# Firm's Capital Investment Evaluation

You are heading up your firm's capital investment evaluation efforts. Currently, the capital investment group is deliberating over the three investment proposals below. They are not mutually exclusive. Your company uses a 12% annual rate to discount cash flows for NPV. The following table presents the costs of each investment (negative values in time zero) and the expected cash flows for each investment each year.

time period Investment A Investment B Investment C

0 (today) -500 -2000 -500

1 200 400 300

2 300 500 200

3 400 800 100

4 500 900

5 1000

1. Calculate the payback period for each investment.

2. Calculate the IRR for each investment.

3. Calculate the NPV for each investment.

4. Which investments, if any, would you recommend to your firm? Why?

5. Do you see any possible sources of distortion in the evaluation results above for these projects? Explain.

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#### Solution Summary

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Finance Management

1. Spencer Inc. has the following information for the current year: Net income = $600; Net operating profit after taxes (NOPAT) = $500; Total assets = $4,000; Short-term investments = $500; Stockholders equity = $2,000; Debt = $1,000; and Total net operating capital = $2500. If Spencer's cost of capital is 10%, what is its Economic value added (EVA)?

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1. Spencer Inc. has the following information for the current year: Net income = $600; Net operating profit after taxes (NOPAT) = $500; Total assets = $4,000; Short-term investments = $500; Stockholders equity = $2,000; Debt = $1,000; and Total net operating capital = $2500. If Spencer's cost of capital is 10%, what is its Economic value added (EVA)?

Some returns data for the market and for Countercyclical Corp. are given below:

Year Market Countercyclical

Year 1 -2.0% 8.0%

Year 2 12.0 3.0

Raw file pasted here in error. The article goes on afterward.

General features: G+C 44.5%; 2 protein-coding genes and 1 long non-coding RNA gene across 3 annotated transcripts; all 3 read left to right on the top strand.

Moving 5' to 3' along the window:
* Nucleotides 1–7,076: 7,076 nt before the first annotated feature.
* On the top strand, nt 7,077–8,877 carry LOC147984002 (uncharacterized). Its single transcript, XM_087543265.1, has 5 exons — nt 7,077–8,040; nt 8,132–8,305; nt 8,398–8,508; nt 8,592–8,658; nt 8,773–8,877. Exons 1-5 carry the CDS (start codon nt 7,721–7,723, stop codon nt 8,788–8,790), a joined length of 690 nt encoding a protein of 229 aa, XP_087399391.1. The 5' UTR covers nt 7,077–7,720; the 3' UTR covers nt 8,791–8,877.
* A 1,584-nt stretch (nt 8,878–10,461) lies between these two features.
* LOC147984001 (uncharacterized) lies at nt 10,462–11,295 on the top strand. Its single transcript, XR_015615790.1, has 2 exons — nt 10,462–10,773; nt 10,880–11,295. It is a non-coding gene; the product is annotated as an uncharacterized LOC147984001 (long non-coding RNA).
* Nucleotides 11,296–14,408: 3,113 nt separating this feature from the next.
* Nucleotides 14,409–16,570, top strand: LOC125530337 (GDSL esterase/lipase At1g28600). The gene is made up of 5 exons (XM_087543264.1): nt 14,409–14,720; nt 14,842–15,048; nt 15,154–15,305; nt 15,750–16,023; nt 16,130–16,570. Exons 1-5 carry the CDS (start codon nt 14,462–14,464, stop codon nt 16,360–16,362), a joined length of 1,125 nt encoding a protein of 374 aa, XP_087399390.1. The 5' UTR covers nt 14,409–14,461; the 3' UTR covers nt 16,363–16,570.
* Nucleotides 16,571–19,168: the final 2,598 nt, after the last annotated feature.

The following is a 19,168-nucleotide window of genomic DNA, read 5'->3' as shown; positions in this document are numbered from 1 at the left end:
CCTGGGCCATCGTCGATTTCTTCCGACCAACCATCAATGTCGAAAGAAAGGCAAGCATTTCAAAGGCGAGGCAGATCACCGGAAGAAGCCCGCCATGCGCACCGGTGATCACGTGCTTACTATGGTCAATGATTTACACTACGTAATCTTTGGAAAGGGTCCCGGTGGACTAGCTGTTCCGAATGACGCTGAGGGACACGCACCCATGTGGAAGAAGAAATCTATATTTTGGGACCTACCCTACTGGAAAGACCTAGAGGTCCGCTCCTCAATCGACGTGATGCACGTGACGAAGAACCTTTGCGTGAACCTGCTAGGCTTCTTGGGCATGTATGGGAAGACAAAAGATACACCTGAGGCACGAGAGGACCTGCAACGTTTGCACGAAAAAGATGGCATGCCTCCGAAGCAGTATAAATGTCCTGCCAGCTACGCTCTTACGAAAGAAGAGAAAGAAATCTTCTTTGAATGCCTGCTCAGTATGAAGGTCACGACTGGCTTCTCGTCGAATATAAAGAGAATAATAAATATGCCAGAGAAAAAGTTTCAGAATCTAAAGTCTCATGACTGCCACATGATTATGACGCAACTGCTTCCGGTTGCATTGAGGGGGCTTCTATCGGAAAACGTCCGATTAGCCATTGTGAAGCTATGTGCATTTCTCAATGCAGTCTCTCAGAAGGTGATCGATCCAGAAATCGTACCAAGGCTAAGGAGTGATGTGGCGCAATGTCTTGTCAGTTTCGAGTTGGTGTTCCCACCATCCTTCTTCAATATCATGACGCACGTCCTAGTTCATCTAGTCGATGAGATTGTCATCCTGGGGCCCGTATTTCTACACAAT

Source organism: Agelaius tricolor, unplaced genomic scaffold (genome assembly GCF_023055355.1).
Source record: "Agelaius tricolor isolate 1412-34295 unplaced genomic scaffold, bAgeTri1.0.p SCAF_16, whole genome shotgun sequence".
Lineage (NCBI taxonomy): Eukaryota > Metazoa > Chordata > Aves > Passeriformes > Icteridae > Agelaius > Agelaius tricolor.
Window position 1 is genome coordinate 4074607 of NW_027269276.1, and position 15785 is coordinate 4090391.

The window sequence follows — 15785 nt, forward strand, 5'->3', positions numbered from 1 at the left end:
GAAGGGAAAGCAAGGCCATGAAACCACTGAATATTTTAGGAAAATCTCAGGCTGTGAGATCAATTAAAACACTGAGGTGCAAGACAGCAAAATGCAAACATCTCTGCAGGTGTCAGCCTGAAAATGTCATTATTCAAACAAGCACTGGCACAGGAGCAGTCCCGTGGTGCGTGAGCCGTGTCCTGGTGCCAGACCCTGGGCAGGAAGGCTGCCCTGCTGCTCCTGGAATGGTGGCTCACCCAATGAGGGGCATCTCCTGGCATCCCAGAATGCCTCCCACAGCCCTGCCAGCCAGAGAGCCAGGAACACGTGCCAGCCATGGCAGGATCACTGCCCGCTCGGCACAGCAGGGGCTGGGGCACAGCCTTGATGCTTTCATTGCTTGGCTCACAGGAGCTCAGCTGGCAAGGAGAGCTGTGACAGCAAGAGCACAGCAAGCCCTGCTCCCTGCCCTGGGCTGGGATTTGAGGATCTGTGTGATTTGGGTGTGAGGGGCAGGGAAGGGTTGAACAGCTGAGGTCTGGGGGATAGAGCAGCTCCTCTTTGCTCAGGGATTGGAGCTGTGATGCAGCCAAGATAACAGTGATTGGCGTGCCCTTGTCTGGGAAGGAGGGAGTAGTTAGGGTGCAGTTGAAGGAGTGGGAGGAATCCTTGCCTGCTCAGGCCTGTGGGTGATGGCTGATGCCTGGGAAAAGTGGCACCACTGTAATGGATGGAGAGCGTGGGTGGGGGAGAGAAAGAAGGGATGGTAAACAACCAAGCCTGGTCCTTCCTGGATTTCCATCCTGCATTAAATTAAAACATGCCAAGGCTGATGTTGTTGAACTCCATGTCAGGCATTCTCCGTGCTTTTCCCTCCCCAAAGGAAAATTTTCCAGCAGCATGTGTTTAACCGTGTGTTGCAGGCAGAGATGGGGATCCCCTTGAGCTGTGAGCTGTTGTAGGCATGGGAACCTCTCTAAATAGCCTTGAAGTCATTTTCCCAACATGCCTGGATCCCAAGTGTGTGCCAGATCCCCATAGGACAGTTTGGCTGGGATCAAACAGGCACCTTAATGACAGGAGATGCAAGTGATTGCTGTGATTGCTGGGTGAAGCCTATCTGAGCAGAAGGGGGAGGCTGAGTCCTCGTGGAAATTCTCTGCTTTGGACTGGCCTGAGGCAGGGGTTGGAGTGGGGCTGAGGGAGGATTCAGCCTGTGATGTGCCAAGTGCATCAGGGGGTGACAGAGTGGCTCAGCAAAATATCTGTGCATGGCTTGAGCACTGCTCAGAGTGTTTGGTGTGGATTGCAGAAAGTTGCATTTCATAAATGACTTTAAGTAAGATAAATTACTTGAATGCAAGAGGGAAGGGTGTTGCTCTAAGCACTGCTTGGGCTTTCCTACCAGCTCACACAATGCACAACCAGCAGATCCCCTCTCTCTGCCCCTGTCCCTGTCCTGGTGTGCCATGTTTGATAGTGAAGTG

Year 3 -8.0 18.0

Year 4 21.0 -7.0

The required return on the market is 14 percent, and the risk-free rate is 8 percent. What is the required return on Countercyclical Corp., according to CAPM/SML theory?

2. Here are the expected returns on two stocks:

Returns

Probability X Y

0.1 -20% 10%

0.8 20 15

0.1 40 20

If you form a 50-50 portfolio of the two stocks, what is the portfolio's standard deviation?

3. Rollins Corporation is estimating its WACC. Its target capital structure is 20 percent debt, 20 percent preferred stock, and 60 percent common equity. Its bonds have a 12 percent coupon, paid semiannually, a current maturity of 20 years, and sell for $1,000. The firm could sell, at par, $100 preferred stock which pays a 12 percent annual dividend, but flotation costs of 5 percent would be incurred. Rollins' beta is 1.2, the risk-free rate is 10 percent, and the market risk premium is 5 percent. Rollins is a constant-growth firm which just paid a dividend of $2.00, sells for $27.00 per share, and has a growth rate of 8 percent. The firm's policy is to use a risk premium of 4 percentage points when using the bond-yield-plus-risk-premium method to find rs. The firm's marginal tax rate is 40 percent.

a) What is Rollins' component cost of debt?

b) What is Rollins' cost of preferred stock?

c) What is Rollins' cost of common stock (rs) using the CAPM approach?

d) What is the firm's cost of common stock (rs) using the DCF approach?

e) What is the firm's cost of common stock (rs) using the DCF approach?

f) What is Rollins' cost of common stock using the bond-yield-plus-risk-premium approach?

4. Florida Phosphate is considering a project which involves opening a new mine at a cost of $10,000,000 at t = 0. The project is expected to have operating cash flows of $5,000,000 at the end of each of the next 4 years. However, the facility will have to be repaired at a cost of $6,000,000 at the end of the second year. Thus, at the end of Year 2 there will be a $5,000,000 operating cash inflow and an outflow of -$6,000,000 for repairs. The company's cost of capital is 15 percent. What is the difference between the project's MIRR and its regular IRR?

5. Joe and Jane are interested in saving money to put their two children, John and Susy through college. John is currently 12 years old and will enter college in six years. Susy is 10 years old and will enter college in 8 years. Both children plan to finish college in four years.

College costs are currently $15,000 a year (per child), and are expected to increase at 5 percent a year for the foreseeable future. All college costs are paid at the beginning of the school year. Up until now, Joe and Jane have saved nothing but they expect to receive $25,000 from a favorite uncle in three years.

To provide for the additional funds that are needed, they expect to make 12 equal payments at the beginning of each of the next twelve years--the first payment will be made today and the final payment will be made on Susy's 21st birthday (which is also the day that the last payment must be made to the college). If all funds are invested in a stock fund which is expected to earn 12 percent, how large should each of the annual contributions be?

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